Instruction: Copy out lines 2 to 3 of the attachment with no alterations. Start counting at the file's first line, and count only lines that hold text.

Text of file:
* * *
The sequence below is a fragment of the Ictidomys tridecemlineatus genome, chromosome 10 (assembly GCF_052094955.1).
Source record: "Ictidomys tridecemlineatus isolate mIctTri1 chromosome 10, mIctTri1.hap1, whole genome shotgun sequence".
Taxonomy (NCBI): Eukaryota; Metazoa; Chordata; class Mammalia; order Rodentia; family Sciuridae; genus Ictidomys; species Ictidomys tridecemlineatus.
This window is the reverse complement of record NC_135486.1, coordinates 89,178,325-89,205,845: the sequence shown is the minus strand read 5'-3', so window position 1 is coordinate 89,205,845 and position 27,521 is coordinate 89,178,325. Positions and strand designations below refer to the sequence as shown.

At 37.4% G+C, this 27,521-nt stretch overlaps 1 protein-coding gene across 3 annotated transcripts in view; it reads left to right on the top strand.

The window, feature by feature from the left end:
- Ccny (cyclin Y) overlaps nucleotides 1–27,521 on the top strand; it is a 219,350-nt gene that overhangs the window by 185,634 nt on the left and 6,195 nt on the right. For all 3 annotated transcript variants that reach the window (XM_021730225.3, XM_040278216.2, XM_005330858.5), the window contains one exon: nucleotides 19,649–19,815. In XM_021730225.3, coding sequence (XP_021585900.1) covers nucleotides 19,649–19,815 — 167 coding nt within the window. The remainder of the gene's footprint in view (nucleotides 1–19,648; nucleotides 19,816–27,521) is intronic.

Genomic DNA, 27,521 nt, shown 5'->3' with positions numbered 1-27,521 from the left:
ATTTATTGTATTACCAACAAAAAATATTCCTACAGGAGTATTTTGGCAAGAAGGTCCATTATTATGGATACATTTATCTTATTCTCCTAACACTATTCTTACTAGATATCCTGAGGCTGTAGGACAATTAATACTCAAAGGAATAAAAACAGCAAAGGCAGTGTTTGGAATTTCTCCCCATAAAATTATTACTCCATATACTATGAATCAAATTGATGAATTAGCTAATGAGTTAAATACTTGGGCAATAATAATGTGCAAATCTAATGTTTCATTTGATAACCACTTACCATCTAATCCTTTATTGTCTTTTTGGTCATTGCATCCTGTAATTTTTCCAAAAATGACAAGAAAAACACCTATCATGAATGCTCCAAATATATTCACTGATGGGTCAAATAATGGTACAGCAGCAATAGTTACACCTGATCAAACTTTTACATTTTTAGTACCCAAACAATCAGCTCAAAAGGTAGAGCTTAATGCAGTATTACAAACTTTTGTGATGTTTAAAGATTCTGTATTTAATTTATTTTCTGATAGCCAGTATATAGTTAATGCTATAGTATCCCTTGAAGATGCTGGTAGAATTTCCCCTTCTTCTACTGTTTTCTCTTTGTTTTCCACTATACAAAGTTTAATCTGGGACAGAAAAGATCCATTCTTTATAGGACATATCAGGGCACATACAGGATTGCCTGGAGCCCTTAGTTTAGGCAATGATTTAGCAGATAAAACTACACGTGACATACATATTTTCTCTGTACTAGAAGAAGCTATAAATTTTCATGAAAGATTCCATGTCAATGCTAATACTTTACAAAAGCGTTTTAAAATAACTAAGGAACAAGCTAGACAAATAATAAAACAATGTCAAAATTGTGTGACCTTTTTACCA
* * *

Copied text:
Source record: "Ictidomys tridecemlineatus isolate mIctTri1 chromosome 10, mIctTri1.hap1, whole genome shotgun sequence".
Taxonomy (NCBI): Eukaryota; Metazoa; Chordata; class Mammalia; order Rodentia; family Sciuridae; genus Ictidomys; species Ictidomys tridecemlineatus.